Engineering News: Urgent commitment to digitalisation South Africa’s best hope for growth, says SBI


After more than a year of Covid-19 and associated levels of lockdown, the Small Business Institute (SBI) has been studying more than 100 policy documents, research and media reports related to digital transformation to understand its role in the survival and future growth of small businesses, job creation and the country.

SBI CEO John Dludlu says it is clear that South Africa needs to embrace the future and fast.

“From all that we read and the case study examples of small, medium-sized and microenterprises (SMMEs) which were able to continue to trade by using digital tools or building digital-first businesses, an urgent commitment to digitalisation is South Africa’s best hope, as much for small towns and rural areas as urban centres.”

SBI on March 10 released its second paper in a series of papers to be issued in coming weeks, which makes the case for digitalisation and the benefits it offers, including innovative, targeted, appropriate and efficient public service delivery; greater inclusivity and equality; better and cheaper products; and employment opportunities to make and distribute the related goods and services.

“We looked at the challenges, including the inadequate skills base for small as well as big business; poor digital infrastructure; uncertain, expensive power supplies; a government locked in the Third Industrial Revolution; policy confusion resulting from too many cooks in the kitchen; the oft-cited heavy hand of inappropriate and too much regulation; and the inability to put our taxpayer money where government’s mouth is; and the most recent Budget’s diversion of allocations from the departments overseeing South Africa’s shift to the Fourth Industrial Revolution (4IR),” Dludlu explains.

He adds that corruption contributes enormously to wrong funding priorities, which could be minimised were citizens able to monitor procurement and spending decision-making in real time, online.

“For if the 4IR is characterised by its use of data and its velocity, scope and impact, it is equally about responsive, citizen-centric governance.”

SBI has also documented successes. The institute believes the real heroes of this story are the innovative entrepreneurs who, in digital or data-related industries, developed tech-based products or services like medical or contactless payment apps, or new uses for ‘wearables’, part of the Internet of Things wave gathering pace.

Others who reacted quickly adopted new ways to sell, or manage their staff, operational and financial information using digital technologies, products such as cellphones, or services like social media platforms and the cloud.

While we found pockets of fruitful endeavours by government in, for example, research and development or at the Council for Scientific and Industrial Research and on the National Treasury’s Vulekamali website, most analysts assessing government’s readiness for the 4IR delivered “abysmal report cards”, the SBI notes.

“Continuous innovation is central to economic prosperity. If we embrace it with urgency and purpose, and not just by publishing strategies or regulations to try and govern it inappropriately, our economy will revive, jobs will be created and businesses will become more productive in a virtuous cycle,” Dludlu says.

Because SMMEs were failing before Covid-19, SBI argues that South Africa cannot and should not go back to the old normal. To successfully empower a nation ready to leap ahead will require an urgent understanding of how best to unleash entrepreneurial innovation, the institute notes.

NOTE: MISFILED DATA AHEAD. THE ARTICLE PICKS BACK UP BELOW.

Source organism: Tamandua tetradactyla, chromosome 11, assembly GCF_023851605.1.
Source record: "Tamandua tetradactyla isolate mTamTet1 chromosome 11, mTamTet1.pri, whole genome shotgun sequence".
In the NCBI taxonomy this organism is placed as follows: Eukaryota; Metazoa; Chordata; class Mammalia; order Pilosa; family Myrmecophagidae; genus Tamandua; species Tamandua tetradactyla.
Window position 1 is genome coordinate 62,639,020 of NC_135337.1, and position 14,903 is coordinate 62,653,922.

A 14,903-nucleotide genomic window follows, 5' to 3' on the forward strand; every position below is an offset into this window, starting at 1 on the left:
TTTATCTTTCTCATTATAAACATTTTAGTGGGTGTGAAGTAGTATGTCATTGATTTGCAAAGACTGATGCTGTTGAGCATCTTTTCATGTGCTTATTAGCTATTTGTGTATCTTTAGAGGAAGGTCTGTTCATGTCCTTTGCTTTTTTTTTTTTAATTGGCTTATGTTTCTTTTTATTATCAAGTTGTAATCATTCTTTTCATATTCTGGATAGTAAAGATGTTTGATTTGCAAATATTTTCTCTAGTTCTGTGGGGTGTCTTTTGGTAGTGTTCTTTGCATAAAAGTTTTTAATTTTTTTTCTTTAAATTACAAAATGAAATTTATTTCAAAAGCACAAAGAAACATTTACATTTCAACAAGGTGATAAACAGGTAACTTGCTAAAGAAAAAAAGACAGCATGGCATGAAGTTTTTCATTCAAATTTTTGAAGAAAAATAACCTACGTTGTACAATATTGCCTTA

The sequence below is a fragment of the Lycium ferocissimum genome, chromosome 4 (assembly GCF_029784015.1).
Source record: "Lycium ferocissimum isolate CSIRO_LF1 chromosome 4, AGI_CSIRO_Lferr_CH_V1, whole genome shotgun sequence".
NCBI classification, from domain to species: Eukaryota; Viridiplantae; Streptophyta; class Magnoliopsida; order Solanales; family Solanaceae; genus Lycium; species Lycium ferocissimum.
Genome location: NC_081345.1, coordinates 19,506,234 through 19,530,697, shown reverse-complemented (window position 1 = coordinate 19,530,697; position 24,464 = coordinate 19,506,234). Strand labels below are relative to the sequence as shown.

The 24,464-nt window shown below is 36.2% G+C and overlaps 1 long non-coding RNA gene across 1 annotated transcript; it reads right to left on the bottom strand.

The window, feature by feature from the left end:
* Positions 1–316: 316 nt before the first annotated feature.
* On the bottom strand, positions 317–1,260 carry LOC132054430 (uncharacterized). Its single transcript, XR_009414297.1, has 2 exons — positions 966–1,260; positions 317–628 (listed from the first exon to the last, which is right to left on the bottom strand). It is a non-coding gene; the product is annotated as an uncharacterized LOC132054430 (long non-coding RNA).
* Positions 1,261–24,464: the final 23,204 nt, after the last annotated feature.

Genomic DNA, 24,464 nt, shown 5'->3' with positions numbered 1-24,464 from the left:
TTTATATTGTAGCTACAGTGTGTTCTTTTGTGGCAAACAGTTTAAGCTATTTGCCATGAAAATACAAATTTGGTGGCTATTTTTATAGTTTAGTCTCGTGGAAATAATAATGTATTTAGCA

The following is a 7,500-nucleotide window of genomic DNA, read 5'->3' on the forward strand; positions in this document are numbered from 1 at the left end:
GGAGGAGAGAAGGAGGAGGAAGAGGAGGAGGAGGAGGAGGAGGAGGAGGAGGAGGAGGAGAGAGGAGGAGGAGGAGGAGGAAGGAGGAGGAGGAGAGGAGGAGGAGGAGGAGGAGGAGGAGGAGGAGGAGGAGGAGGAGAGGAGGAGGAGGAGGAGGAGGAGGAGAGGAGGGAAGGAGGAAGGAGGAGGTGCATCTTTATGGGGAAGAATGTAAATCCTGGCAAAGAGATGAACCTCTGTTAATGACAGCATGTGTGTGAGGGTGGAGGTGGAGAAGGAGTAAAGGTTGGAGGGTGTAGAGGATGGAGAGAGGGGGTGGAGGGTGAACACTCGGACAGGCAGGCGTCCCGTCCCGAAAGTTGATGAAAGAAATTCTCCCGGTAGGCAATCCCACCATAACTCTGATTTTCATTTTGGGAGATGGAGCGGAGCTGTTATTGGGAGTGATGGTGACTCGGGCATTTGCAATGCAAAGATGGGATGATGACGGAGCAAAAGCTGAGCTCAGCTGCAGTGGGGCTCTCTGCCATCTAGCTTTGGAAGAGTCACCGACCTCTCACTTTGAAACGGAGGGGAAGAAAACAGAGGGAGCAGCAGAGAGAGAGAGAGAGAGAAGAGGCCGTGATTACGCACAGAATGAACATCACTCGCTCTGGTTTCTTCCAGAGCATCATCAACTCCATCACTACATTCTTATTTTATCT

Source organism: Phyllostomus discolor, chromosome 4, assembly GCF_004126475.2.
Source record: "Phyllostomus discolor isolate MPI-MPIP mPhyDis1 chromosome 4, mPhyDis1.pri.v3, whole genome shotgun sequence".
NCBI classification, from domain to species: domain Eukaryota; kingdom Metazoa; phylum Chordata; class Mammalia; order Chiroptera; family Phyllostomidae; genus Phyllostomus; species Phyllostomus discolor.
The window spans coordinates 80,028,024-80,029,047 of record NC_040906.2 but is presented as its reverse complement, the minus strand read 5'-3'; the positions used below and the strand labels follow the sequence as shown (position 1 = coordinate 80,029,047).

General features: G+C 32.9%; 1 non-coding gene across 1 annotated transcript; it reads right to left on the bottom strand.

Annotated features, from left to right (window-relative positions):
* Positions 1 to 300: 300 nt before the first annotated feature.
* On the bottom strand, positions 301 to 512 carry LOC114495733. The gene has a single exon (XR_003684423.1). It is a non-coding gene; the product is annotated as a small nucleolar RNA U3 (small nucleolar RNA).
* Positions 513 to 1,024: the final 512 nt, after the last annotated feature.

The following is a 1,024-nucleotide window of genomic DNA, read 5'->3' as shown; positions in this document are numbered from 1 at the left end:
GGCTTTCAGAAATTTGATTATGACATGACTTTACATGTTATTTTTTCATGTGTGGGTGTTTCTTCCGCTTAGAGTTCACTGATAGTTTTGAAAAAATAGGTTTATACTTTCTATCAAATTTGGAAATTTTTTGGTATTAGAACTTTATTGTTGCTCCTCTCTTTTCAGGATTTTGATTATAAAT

It will require a government willing to lighten the heavy hand of over-regulation and relinquish the idea of “controlling” the 4IR or how businesses embrace its tools. “This while government itself must dip its toe into the future by modernising its approach to serving the public”.


The SBI suggests that government prioritises long-term investment in digital and relevant softer education and skills development for students, the employed requiring re-training and the teachers who teach them.

The institute also recommends building the requisite and affordable digital infrastructure to achieve economic advancement and inclusion, particularly by letting the private sector help and incentivising them to do so.

The SBI believes that public-private partnerships can work well in respect of building “govtech” solutions to e-governance, innovative institutions and the execution of digitalisation.

The institute also wishes to see rapidly accelerated procedures for green lighting large-scale renewable power projects and more commitments to responsive, citizen-first governance.

The SBI says it would do government well to ensure that procurement procedures are conducted online and transparently, to enhance efficiency and minimise corruption.

Moreover, it says government ought to constrain the regulatory environment to fewer and better laws with clear policy objectives and targets, paying heed to a regime that is conducive to small business needs and abilities.

The institute adds that regulation should not simply require compliance, but should promote innovation and competitiveness, or entrepreneurship, job creation, digital platforms for e-commerce proliferation and mobile payment options, digital financial services, the adoption of emerging technologies, harmonising and easing cross-border trade and holding oneself accountable.

Lastly, the SBI wants government to ensure that the views and concerns of small businesses are more effectively articulated in decision- and policy-making structures.

“Policy-making and regulatory design needs to be more responsive to the needs of small business,” Dludlu laments. 

by Engineering News –

Marleny Arnoldi